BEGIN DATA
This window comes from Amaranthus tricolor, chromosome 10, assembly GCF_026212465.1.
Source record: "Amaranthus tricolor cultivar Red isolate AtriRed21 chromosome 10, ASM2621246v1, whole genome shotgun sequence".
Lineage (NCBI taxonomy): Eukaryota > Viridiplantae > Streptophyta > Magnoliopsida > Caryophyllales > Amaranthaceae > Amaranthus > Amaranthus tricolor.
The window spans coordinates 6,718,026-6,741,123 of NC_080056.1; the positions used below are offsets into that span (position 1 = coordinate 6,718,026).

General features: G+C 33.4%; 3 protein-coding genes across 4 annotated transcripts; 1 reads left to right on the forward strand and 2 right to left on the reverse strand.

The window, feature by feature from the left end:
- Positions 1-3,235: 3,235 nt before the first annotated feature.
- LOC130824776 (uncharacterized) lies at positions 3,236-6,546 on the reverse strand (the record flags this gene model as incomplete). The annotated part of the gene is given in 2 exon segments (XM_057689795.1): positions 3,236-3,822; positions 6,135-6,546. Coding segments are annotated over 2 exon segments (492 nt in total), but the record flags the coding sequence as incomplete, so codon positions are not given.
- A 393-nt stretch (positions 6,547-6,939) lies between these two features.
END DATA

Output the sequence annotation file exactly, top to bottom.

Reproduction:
This window comes from Amaranthus tricolor, chromosome 10, assembly GCF_026212465.1.
Source record: "Amaranthus tricolor cultivar Red isolate AtriRed21 chromosome 10, ASM2621246v1, whole genome shotgun sequence".
Lineage (NCBI taxonomy): Eukaryota > Viridiplantae > Streptophyta > Magnoliopsida > Caryophyllales > Amaranthaceae > Amaranthus > Amaranthus tricolor.
The window spans coordinates 6,718,026-6,741,123 of NC_080056.1; the positions used below are offsets into that span (position 1 = coordinate 6,718,026).

General features: G+C 33.4%; 3 protein-coding genes across 4 annotated transcripts; 1 reads left to right on the forward strand and 2 right to left on the reverse strand.

The window, feature by feature from the left end:
- Positions 1-3,235: 3,235 nt before the first annotated feature.
- LOC130824776 (uncharacterized) lies at positions 3,236-6,546 on the reverse strand (the record flags this gene model as incomplete). The annotated part of the gene is given in 2 exon segments (XM_057689795.1): positions 3,236-3,822; positions 6,135-6,546. Coding segments are annotated over 2 exon segments (492 nt in total), but the record flags the coding sequence as incomplete, so codon positions are not given.
- A 393-nt stretch (positions 6,547-6,939) lies between these two features.